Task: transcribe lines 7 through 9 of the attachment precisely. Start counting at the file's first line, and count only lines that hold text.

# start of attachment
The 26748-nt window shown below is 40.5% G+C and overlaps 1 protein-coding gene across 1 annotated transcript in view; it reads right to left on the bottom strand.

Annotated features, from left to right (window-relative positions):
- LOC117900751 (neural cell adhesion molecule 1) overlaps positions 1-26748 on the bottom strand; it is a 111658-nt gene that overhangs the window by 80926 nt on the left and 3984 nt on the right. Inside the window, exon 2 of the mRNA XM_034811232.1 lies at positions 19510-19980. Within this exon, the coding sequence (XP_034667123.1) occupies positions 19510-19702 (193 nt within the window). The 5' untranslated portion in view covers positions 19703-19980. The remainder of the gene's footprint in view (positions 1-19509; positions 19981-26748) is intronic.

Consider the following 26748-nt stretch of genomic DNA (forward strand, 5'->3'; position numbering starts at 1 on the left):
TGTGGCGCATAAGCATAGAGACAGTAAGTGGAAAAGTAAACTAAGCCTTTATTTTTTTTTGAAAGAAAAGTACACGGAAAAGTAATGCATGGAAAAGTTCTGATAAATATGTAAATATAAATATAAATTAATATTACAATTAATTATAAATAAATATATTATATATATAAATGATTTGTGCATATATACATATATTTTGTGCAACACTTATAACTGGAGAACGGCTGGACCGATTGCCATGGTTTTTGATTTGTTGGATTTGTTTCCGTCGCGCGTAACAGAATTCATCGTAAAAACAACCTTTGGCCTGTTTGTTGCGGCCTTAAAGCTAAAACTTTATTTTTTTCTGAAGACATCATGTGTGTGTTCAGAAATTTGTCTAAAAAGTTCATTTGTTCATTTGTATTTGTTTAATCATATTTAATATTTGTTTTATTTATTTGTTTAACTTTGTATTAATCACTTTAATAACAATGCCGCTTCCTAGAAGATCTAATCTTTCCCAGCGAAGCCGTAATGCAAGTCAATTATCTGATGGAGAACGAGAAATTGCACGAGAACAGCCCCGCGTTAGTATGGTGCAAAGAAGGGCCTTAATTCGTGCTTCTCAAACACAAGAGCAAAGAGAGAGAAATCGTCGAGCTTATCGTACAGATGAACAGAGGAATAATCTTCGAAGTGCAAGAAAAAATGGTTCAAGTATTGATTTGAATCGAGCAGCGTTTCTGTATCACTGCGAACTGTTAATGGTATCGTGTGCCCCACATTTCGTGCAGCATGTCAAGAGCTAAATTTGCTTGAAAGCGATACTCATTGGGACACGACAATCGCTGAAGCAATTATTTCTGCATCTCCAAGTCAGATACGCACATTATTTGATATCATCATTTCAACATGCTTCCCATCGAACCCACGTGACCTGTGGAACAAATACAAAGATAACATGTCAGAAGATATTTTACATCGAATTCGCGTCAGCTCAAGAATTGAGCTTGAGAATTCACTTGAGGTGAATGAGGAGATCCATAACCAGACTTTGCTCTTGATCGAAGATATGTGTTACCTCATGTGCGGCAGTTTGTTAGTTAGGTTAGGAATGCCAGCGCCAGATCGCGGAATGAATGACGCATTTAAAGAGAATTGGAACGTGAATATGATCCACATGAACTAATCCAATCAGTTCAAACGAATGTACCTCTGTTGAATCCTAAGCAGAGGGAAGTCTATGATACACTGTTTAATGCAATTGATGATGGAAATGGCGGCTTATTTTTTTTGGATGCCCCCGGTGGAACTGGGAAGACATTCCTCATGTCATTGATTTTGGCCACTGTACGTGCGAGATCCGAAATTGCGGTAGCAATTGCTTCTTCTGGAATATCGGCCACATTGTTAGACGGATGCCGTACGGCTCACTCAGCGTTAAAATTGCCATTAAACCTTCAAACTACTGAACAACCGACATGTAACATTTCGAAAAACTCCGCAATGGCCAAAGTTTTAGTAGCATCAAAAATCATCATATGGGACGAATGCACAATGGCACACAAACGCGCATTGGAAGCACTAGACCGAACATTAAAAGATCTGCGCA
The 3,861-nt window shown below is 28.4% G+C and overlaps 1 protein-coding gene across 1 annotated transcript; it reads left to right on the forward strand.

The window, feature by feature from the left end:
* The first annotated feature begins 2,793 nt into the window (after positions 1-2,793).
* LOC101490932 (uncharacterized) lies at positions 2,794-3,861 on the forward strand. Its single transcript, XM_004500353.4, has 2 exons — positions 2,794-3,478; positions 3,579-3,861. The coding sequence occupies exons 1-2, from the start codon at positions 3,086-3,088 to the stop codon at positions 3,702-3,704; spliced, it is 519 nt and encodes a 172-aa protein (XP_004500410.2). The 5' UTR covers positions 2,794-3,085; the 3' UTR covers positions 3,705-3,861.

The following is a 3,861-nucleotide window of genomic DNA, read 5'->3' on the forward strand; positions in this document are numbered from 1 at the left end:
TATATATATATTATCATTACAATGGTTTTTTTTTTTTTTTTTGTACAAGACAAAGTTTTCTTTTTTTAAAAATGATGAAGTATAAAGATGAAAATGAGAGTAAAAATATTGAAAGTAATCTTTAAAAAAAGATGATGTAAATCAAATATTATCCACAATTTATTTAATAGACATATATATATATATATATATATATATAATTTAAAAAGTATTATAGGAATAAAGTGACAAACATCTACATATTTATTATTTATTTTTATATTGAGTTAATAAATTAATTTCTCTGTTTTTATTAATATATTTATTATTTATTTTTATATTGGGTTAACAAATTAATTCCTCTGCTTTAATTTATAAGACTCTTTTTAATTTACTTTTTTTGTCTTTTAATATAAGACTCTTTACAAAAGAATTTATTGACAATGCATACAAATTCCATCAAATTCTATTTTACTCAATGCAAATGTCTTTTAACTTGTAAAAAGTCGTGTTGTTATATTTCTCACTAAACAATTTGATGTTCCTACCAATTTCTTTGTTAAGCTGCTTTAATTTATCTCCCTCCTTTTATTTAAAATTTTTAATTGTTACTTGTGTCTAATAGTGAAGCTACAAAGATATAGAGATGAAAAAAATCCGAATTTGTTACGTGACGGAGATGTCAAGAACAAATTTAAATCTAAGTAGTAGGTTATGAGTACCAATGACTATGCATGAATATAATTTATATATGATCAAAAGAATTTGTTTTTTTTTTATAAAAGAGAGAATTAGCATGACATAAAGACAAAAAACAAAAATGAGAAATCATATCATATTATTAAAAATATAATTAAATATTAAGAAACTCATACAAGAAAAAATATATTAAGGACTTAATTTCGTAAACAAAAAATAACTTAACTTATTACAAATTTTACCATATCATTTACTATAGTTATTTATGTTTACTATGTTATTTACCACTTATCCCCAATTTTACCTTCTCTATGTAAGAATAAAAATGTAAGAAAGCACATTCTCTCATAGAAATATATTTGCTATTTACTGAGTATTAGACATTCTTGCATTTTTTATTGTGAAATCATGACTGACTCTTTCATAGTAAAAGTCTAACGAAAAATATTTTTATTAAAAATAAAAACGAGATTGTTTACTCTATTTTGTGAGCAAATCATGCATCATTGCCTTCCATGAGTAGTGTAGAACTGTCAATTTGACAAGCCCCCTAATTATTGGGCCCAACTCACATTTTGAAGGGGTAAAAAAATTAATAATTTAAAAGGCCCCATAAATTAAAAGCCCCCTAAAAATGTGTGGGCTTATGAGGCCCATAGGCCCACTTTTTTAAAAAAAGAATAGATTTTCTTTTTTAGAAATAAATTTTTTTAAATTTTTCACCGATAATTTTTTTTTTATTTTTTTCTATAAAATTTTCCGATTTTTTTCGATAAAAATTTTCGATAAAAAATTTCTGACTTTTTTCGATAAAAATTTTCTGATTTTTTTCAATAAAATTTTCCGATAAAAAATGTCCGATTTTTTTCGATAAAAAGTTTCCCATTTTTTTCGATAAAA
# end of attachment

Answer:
The window, feature by feature from the left end:
* The first annotated feature begins 2,793 nt into the window (after positions 1-2,793).
* LOC101490932 (uncharacterized) lies at positions 2,794-3,861 on the forward strand. Its single transcript, XM_004500353.4, has 2 exons — positions 2,794-3,478; positions 3,579-3,861. The coding sequence occupies exons 1-2, from the start codon at positions 3,086-3,088 to the stop codon at positions 3,702-3,704; spliced, it is 519 nt and encodes a 172-aa protein (XP_004500410.2). The 5' UTR covers positions 2,794-3,085; the 3' UTR covers positions 3,705-3,861.